In each of the these use cases Google Duplex can accept a task request from a user, make a phone call to a specific business, make a request of the person answering the phone and navigate conversational exchanges around the topic in question. What parts of this might be useful to an enterprise call center? Primarily the natural language processing (NLP) which recognizes the speech and interprets the meaning behind it. This is how Google Duplex navigates a conversation. Secondarily, the synthetic speech generation which responds to the inquiry. This is the humanlike speech delivered during the conversation.
Does Google Duplex Have a Place in the Enterprise?
However, having useful technology is not quite the same as being enterprise-ready. Most enterprise call center applications will be far more complex than even hair salons and Google doesn’t have this packaged into something you can buy today. Any enterprise adopting Google Duplex will need to have it customized and trained on new domains. There is not an ecosystem of service providers in place today that can assist an enterprise buyer with that customization and model training. And, Duplex as implemented today, is on the request side of the conversation and not on the response side. Google Duplex is impressive technology, but it would seem to have a long way to go before it is ready for enterprise applications.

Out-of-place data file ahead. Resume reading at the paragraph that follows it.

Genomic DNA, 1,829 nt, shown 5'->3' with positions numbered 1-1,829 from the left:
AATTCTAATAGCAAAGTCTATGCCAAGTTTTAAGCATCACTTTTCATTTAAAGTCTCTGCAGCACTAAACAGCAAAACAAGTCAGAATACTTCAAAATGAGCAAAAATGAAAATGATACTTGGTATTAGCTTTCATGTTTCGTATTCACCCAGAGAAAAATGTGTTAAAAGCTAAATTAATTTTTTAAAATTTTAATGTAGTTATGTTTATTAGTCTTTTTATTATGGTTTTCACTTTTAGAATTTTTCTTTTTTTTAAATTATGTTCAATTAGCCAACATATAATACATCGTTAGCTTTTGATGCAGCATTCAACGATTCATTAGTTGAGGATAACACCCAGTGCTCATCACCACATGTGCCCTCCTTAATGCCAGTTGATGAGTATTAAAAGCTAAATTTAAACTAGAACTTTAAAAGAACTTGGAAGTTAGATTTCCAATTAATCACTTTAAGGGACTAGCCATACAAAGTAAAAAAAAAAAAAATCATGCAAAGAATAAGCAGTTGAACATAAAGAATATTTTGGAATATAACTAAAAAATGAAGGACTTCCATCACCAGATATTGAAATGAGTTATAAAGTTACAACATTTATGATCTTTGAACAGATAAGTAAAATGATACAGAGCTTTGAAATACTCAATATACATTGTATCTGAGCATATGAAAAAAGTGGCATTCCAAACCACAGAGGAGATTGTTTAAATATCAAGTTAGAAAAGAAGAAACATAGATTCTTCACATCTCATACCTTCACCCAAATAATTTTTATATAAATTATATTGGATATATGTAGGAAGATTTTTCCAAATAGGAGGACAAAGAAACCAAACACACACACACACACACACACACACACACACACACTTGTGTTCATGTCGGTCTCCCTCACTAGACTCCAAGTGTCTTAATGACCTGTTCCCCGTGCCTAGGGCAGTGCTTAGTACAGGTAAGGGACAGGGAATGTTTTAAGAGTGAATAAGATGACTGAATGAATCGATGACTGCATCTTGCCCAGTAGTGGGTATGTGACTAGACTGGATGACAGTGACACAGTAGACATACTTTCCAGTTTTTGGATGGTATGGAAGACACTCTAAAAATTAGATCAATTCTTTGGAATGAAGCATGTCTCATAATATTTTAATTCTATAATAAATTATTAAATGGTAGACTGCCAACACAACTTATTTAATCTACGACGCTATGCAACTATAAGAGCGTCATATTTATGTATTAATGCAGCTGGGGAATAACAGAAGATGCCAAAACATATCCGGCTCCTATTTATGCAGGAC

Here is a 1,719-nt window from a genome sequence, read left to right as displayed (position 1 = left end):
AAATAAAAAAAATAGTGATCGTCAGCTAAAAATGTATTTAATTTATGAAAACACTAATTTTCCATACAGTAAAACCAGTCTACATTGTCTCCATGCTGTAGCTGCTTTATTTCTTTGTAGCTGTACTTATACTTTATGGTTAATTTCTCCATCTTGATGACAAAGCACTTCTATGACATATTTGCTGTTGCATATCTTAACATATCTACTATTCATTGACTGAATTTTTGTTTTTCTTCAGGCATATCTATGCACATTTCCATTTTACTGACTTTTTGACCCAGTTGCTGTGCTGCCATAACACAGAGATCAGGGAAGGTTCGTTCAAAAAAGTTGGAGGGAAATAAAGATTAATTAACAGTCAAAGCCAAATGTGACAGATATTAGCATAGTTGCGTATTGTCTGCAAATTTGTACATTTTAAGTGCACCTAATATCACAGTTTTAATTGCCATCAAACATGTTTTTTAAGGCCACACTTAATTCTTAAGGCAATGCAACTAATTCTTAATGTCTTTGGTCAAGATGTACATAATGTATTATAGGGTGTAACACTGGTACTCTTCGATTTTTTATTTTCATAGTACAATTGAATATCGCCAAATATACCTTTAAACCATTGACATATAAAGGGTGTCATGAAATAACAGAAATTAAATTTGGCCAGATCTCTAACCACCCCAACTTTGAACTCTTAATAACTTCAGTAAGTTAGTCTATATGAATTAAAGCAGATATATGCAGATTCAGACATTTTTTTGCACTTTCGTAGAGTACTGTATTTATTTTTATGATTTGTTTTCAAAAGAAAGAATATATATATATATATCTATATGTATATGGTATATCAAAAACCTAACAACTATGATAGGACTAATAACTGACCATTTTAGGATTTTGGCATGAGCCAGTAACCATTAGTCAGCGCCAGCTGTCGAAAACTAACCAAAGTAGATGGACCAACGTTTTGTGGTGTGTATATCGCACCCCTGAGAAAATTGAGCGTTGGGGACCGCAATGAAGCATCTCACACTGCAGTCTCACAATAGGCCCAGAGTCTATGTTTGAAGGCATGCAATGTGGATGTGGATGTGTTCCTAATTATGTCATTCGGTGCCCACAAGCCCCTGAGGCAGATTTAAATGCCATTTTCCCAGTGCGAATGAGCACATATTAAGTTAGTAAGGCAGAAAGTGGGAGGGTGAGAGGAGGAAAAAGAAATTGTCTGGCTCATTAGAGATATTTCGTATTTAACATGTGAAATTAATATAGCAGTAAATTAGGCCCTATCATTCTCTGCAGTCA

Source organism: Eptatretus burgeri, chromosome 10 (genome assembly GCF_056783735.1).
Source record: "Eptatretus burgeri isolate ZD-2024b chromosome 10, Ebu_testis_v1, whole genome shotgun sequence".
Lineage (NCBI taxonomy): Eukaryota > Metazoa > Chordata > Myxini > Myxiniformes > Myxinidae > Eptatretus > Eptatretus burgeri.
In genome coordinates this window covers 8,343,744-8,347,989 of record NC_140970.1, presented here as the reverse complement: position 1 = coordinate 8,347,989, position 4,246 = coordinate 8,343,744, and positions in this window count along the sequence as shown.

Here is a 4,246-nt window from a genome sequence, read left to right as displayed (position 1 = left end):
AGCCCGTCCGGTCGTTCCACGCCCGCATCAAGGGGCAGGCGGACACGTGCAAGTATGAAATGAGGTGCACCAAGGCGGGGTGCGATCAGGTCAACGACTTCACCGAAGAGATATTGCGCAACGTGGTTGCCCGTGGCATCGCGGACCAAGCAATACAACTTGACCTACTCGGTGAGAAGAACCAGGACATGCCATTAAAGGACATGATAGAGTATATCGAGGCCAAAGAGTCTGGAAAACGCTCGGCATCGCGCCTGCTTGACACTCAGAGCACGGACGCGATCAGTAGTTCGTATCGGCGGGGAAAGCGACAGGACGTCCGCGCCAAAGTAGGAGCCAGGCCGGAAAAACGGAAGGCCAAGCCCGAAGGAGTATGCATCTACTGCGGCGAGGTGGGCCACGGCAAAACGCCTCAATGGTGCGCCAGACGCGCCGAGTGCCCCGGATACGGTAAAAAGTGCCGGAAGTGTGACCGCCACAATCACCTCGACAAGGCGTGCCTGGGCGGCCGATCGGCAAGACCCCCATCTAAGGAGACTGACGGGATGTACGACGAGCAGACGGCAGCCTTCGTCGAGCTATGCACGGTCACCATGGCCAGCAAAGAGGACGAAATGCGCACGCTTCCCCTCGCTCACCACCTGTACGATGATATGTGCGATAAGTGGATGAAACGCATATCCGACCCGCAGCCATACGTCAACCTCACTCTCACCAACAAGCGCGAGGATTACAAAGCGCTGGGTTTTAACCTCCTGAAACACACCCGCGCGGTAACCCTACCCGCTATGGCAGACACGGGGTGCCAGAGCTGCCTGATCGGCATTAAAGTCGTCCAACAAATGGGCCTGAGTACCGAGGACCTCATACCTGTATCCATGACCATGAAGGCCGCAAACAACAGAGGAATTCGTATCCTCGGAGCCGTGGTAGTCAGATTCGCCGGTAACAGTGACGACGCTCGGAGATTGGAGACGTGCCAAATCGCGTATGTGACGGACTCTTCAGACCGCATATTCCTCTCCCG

I suspect the future of Google Duplex in the enterprise is augmenting existing solutions. There are many very capable call center technologies that could benefit from adding voice solutions with sophisticated NLP. Given that hypothesis, the more important news will be when an established call-center technology provider commits to integrate Google Duplex into its stack and bring it to directly to existing customers.
Who is Telling the Truth
Could The Information and Google both be correct in their statements? Yes. Google is a big organization. It could be that a salesperson somewhere has discussed the potential for Google Duplex with an insurance company and the discussion simply hadn’t filtered up to the media relations group or senior management. Or, you may simply have an internal group at the insurer brainstorming how they could use Google Duplex technology.
An even more likely scenario is a vendor that is building Google Assistant Actions is claiming to a customer that they can implement a Google Duplex-like solution for their call center. One vendor made such a claim on my LinkedIn post shortly after the original story was published saying, “Bret Kinsella there is one provider who does support creating a customized ‘Google Duplex’ experience for enterprises.” This included a link to a website blog post which had nothing to do with Google Duplex. Of course, Google’s Nick Fox told Gadgets 360 last week that:
For now, Google has no plans to give third-party app developers access to the technology.
Time will tell which story is based in fact. The Information did not reveal their single source behind the article. However, in the meantime, caveat emptor is a good warning to enterprises that have vendors saying they can implement Google Duplex for their call centers.